In Chapter 3, hierarchical structures consisting of micro- or nano-meter scale structures have been discovered in many plant leaves and insect wings or legs, and exhibited outstanding properties on their surfaces. Thus, we investigate to mimic unique hierarchical structures by unconventional anodization in order to realize their superior properties. Firstly, the artificial lotus-leaf-inspired polymer nanostructures were fabricated by the replication AAO templates that have hierarchical nanopores via subsequent anodization on concave Al surface with the variation of the applied voltages. Then, we analyzed surface wettability of these hierarchical nanostructures. Secondly, for mimicking geckos foot surface, asymmetrically bent polymer nanopillars were prepared by metal deposition onto one lateral side of polymer nanopillars after the fabrication of polymer nanopillars replicated from AAO template, because the natural gecko setae show frictional anisotropy. Anisotropic adhesion behavior was observed due to structural peculiarity.
In Chapter 4, we apprehend the structure of liquid crystal displays (TFT-LCDs) in order to apply micro/nanopatterned surfaces to TFT-LCDs. The patterned surface would be suitable as an alignment layer in TFT-LCDs because the orientation of LC molecules on the alignment layer is influenced by surface topography. We study LC alignment method and alignment mechanism. Furthermore, we introduce basic theory of organic thin film transistors to utilize the patterned surface in organic semiconductor layer.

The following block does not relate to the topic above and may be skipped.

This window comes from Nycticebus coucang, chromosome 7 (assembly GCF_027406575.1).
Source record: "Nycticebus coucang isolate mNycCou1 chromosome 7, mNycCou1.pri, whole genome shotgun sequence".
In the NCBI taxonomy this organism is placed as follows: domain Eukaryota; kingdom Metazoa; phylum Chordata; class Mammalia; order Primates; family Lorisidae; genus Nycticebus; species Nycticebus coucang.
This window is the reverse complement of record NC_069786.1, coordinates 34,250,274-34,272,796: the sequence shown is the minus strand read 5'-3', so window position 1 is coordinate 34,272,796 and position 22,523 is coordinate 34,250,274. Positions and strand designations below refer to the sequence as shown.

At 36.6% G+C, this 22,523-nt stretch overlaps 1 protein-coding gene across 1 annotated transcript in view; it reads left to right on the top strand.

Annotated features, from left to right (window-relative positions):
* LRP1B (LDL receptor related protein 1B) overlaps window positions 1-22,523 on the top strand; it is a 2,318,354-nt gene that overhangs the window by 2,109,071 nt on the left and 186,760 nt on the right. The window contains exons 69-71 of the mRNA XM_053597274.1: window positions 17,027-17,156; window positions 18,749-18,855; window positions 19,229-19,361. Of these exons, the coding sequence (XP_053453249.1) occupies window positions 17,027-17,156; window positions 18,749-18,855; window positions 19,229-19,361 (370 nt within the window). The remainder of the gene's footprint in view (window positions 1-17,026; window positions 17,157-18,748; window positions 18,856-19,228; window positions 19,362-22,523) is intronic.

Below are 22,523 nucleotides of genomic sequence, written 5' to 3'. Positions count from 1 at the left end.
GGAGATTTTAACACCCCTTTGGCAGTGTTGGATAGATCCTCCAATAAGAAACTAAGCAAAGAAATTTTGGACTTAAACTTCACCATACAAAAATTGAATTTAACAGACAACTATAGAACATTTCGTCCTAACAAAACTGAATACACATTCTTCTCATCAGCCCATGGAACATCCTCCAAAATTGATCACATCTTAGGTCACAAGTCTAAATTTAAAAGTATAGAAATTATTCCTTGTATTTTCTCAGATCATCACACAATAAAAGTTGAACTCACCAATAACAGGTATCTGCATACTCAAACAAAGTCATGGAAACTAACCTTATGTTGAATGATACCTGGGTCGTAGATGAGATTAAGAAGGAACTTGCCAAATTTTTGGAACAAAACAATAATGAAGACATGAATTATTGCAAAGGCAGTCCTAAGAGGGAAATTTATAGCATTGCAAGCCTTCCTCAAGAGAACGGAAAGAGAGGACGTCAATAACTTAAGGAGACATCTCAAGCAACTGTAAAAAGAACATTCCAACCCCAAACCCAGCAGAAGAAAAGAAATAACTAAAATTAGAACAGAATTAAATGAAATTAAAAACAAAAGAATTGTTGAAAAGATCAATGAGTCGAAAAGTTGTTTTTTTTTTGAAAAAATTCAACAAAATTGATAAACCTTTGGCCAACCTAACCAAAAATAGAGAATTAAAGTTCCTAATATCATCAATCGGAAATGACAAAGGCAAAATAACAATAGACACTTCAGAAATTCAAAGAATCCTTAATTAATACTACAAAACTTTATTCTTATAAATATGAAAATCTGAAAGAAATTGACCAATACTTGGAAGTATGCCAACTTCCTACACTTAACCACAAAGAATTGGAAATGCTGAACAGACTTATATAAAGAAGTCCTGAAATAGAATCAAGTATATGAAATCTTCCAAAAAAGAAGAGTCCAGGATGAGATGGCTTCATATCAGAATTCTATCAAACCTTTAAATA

In Chapter 5, we investigate the alignment behavior of LC molecules with the variation of nanostructure size. As alignment layer, one-dimensional polymer nanostructure arrays replicated from AAO template was firstly prepared. When small LC molecules are confined by nanoscopic environment, they would suffer strong packing frustration because of the size similarity between LC molecules and nanoscopic space. We observed the transition of LC alignment from random to vertical orientation with the increase of nanorod diameter and length.
In Chapter 6, we demonstrate the surface chemical compositions and nanoscopic topography effect on LC alignment. Several photocurable polymers with different surface free energies were used to examine the interaction at the LC/alignment layer interface. Diameter-controlled polymer nanorods were obtained from AAO templates. The alignment transition of LC molecules was only observed in polymer nanorod structure with moderate surface energy according to the increase of nanorod diameter. It can be interpreted that the LC alignment on nanorod arrays is determined by two competition interactions
the LC-LC interaction by spatial confinement and the LC-alignment layer interaction by surface chemical nature.
In Chapter 7, we investigate a simple and novel method to make micropatterned organic semiconductors. The organic semiconductor was crystallized along the patterned surfaces of PDMS pad. Similar to a commercial rubber stamp, the crystalline organic semiconductor layer onto PDMS pad was transferred to the substrate after conformal contact. The molecular ordering and crystalline structures of transferred micropatterns was confirmed by 2D-grazing incidence x-ray diffraction (GIXRD). Electrical properties of the OTFTs with micropatterned semiconductors showed considerably enhanced device performance.